Just a snapshot of the transition from having a bishop assigned exclusively to Northern Illinois to sharing a bishop with Wisconsin, however, is no small change in responsibility. Leading both conferences, rather than Northern Illinois alone, means expanding oversight from 361 congregations to a total of 806 churches and from five districts and their superintendents to ten districts and ten superintendents. The leadership challenge is magnified by the ongoing decline in resources for both annual conferences. Statistics from UMData.org indicate that over the past ten years, Northern Illinois Conference membership has declined by 22.5% and worship attendance has declined by 53.3%. Wisconsin membership over the same period has declined by 32.1% and worship attendance has declined by 52.1%.
Summary: a larger management responsibility with fewer resources.
On the Denominational Horizon
Finally, as the Jurisdictional Conferences meet across the USA this week, there is a larger denominational context. In fact, there is a larger cultural context as well, but that is way beyond the scope of this post.
One of the immediate indicators of our denominational context will be the upcoming decision of the United Methodist General Council on Finance and Administration (GCFA) as to a denominational budget to be recommended to the anticipated 2024 General Conference meeting. That budget will fund the denominational quadrennium 2025-2028. The decision will be made at their meeting November 17-18. The GCFA gave a preliminary report to denominational leaders this past weekend. The shrinkage of financial resources is underway and will continue due, as the report says, to ongoing congregational disaffiliations and closures. The UMC is still operating under the budget passed in 2016, since the General Conference of 2020 was postponed/cancelled due to the pandemic. The budget proposals call for an overall cut from current approved levels by either 32% or 38%. An additional compounding factor is that the Episcopal Fund (which supports our bishops) is required to be funded at a 100% level. The impact, of course, is that whichever overall reduction is approved, it cannot be apportioned to all budget categories evenly. The 100% level to support our bishops and their supervisory responsibilities will, as one meeting participant concluded, put some of our agencies out of business by 2029 (UM News Article on How Low the Budget Might Go).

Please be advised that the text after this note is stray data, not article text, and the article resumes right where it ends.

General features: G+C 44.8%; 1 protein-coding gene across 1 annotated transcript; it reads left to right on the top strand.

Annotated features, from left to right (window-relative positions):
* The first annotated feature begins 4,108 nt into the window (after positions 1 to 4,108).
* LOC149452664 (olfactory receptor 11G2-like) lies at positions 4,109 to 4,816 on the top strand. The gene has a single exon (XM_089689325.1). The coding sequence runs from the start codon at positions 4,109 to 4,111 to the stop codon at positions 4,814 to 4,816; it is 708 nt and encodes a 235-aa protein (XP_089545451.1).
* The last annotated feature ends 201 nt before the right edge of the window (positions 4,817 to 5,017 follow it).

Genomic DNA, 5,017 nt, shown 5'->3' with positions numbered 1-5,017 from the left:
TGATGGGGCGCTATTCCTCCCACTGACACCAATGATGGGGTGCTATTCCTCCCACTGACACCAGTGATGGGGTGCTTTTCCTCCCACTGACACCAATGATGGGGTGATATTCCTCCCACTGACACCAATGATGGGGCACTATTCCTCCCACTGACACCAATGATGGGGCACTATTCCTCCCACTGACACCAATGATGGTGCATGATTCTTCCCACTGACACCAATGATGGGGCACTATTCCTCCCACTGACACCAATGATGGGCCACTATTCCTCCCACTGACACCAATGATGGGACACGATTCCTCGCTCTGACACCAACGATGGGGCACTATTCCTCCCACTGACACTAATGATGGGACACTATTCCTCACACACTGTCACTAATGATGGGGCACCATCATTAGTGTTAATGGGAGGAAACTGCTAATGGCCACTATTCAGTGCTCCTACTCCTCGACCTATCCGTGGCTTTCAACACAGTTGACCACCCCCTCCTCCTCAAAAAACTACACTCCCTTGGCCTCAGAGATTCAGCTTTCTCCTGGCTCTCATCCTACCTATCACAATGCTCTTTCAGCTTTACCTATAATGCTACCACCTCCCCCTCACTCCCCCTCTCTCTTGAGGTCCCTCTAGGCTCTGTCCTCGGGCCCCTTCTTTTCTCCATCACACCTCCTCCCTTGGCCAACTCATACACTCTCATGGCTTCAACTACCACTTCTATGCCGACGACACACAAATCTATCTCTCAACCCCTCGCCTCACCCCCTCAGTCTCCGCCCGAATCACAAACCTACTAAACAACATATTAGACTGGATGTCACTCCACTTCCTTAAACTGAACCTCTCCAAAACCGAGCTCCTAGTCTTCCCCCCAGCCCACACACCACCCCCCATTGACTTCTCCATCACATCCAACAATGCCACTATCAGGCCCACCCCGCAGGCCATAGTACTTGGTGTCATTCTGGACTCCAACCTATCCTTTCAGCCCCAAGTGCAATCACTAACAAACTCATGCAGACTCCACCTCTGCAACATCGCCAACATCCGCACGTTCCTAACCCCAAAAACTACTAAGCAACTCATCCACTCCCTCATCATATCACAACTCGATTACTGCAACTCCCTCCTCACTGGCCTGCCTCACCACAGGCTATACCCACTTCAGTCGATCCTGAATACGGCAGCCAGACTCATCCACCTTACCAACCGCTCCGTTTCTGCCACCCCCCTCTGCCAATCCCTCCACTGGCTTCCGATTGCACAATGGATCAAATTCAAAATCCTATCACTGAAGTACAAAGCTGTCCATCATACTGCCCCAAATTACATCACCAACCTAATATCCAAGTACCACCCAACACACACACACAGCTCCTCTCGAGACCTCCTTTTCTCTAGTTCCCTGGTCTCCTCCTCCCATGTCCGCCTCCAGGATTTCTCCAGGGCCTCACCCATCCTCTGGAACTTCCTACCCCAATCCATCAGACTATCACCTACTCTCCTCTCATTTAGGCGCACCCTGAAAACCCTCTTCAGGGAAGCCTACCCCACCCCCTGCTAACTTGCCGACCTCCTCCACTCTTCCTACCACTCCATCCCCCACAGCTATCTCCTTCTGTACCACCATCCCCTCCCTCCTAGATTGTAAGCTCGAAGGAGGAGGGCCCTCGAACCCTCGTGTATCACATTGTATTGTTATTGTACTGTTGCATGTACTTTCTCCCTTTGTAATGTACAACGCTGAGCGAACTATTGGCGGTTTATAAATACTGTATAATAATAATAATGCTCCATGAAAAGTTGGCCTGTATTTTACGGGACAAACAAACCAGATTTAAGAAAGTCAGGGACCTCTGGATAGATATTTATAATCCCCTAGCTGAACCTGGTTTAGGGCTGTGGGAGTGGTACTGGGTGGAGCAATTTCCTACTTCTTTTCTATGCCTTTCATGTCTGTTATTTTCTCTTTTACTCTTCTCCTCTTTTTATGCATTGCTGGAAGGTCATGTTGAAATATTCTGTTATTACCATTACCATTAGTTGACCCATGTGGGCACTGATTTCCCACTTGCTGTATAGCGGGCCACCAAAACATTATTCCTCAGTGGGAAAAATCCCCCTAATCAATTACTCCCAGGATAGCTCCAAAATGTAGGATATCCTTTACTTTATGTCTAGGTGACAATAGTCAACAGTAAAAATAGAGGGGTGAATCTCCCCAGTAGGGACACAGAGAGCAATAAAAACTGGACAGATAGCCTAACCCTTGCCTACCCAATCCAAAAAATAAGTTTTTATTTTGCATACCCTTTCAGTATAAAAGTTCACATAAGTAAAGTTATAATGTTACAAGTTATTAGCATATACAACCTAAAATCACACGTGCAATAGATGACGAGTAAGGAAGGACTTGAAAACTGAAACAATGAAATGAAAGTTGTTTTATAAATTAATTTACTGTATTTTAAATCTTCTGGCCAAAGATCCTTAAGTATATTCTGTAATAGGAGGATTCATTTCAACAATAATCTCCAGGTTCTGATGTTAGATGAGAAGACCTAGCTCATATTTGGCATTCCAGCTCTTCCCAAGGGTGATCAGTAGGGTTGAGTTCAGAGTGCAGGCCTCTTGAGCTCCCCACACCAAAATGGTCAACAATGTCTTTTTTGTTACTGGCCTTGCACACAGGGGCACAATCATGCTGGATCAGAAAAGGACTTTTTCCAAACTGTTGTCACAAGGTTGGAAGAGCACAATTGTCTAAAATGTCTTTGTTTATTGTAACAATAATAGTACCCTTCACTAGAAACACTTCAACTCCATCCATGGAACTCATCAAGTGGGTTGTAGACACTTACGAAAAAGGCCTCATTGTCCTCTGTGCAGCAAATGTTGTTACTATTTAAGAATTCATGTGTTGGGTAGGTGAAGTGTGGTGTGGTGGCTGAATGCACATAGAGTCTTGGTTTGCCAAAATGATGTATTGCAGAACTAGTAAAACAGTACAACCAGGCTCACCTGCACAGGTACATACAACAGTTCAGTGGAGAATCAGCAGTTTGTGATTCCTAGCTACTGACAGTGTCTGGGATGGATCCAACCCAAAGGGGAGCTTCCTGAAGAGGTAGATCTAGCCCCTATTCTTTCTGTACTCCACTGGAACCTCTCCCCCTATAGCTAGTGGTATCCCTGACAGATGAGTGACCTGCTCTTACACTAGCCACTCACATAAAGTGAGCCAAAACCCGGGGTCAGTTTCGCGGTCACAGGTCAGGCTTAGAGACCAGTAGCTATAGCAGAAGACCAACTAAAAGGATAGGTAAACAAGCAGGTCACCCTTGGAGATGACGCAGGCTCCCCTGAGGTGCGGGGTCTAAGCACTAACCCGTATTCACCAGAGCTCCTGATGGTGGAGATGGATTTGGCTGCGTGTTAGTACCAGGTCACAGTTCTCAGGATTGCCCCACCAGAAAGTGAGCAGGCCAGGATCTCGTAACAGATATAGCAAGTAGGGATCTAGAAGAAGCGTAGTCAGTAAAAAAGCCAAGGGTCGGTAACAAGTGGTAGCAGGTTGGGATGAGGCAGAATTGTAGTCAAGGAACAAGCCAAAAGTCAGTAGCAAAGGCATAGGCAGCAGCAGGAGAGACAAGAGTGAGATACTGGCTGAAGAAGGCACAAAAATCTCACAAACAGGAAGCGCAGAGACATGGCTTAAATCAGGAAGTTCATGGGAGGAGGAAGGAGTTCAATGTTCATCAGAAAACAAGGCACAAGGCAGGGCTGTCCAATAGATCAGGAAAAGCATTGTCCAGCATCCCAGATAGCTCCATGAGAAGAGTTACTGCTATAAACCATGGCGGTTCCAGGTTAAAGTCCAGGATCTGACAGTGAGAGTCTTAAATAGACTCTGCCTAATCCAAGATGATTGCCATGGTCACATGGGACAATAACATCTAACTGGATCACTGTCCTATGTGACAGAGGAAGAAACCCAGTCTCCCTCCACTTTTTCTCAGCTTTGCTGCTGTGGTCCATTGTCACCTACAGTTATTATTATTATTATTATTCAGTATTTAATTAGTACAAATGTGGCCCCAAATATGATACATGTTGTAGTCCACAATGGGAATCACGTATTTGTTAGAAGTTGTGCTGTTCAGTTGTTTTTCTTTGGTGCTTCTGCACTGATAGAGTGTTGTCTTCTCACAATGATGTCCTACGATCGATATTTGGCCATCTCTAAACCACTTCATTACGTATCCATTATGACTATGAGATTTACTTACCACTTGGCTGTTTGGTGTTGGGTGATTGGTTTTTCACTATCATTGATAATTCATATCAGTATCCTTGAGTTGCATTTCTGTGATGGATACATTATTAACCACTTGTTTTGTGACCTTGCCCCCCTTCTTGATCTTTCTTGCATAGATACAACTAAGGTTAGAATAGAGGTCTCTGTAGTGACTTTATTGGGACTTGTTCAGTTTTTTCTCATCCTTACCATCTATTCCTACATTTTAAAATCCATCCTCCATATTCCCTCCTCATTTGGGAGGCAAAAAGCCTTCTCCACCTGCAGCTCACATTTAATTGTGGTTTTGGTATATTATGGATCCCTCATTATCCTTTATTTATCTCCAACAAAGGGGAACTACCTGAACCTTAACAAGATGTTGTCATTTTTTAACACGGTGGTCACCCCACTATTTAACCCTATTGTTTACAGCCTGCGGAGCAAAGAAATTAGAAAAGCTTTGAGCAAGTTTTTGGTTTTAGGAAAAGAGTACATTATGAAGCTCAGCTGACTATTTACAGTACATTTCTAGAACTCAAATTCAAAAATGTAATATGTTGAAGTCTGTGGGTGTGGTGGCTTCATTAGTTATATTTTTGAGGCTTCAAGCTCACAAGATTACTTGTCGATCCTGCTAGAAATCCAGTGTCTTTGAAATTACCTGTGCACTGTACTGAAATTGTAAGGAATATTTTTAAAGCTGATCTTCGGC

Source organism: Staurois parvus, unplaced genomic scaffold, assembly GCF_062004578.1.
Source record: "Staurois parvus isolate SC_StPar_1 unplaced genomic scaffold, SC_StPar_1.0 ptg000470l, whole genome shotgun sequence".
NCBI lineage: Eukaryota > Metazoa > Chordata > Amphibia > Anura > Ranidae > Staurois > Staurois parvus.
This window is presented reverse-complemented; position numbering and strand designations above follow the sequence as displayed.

After Fort Wayne?
As the delegates return home from Fort Wayne this weekend, the upshot for local churches in the UM denomination seems to be:
- Our bishops will be committed to disobeying for now and overturning as soon as 2024 the current Book of Discipline standards related to marriage, sexual practice, and ordination qualifications.
- Individual local congregations will become one among a much larger collection of congregations…in our case including not only Northern Illinois but also the entire state of Wisconsin. A likely result will be more administrative and bureaucratic processes but less support for local churches.
- Denominational resources, programs, and agencies will wither. Local churches will (and should) look elsewhere for help in being and becoming vibrant, healthy, and missionally fruitful in their communities and beyond.
Fort Wayne might be a good place for attempting to “hold our own,” but many of us aren’t content with the ongoing denominational fadeaway. It is seriously a time to pray for our denominational and annual conference leaders as well as a time to seek the guidance of the Holy Spirit for the course each of us and our local churches chart for the future.